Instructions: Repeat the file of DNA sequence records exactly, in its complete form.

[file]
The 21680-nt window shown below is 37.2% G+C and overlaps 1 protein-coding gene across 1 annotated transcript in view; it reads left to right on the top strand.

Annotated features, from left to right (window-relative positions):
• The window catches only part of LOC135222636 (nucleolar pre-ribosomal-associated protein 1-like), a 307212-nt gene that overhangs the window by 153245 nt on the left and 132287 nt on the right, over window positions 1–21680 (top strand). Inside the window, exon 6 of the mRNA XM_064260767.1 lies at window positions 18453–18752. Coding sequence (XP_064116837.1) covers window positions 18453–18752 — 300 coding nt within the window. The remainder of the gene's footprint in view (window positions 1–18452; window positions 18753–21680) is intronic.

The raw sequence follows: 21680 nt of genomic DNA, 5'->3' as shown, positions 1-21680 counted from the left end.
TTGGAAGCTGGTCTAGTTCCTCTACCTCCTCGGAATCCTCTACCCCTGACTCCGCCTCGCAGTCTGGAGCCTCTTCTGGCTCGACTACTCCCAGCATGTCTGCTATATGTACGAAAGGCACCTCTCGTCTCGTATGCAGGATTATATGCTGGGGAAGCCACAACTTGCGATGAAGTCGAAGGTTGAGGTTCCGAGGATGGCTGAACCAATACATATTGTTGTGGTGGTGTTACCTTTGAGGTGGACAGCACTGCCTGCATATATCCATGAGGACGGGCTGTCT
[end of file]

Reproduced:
The 21680-nt window shown below is 37.2% G+C and overlaps 1 protein-coding gene across 1 annotated transcript in view; it reads left to right on the top strand.

Annotated features, from left to right (window-relative positions):
• The window catches only part of LOC135222636 (nucleolar pre-ribosomal-associated protein 1-like), a 307212-nt gene that overhangs the window by 153245 nt on the left and 132287 nt on the right, over window positions 1–21680 (top strand). Inside the window, exon 6 of the mRNA XM_064260767.1 lies at window positions 18453–18752. Coding sequence (XP_064116837.1) covers window positions 18453–18752 — 300 coding nt within the window. The remainder of the gene's footprint in view (window positions 1–18452; window positions 18753–21680) is intronic.

The raw sequence follows: 21680 nt of genomic DNA, 5'->3' as shown, positions 1-21680 counted from the left end.
TTGGAAGCTGGTCTAGTTCCTCTACCTCCTCGGAATCCTCTACCCCTGACTCCGCCTCGCAGTCTGGAGCCTCTTCTGGCTCGACTACTCCCAGCATGTCTGCTATATGTACGAAAGGCACCTCTCGTCTCGTATGCAGGATTATATGCTGGGGAAGCCACAACTTGCGATGAAGTCGAAGGTTGAGGTTCCGAGGATGGCTGAACCAATACATATTGTTGTGGTGGTGTTACCTTTGAGGTGGACAGCACTGCCTGCATATATCCATGAGGACGGGCTGTCT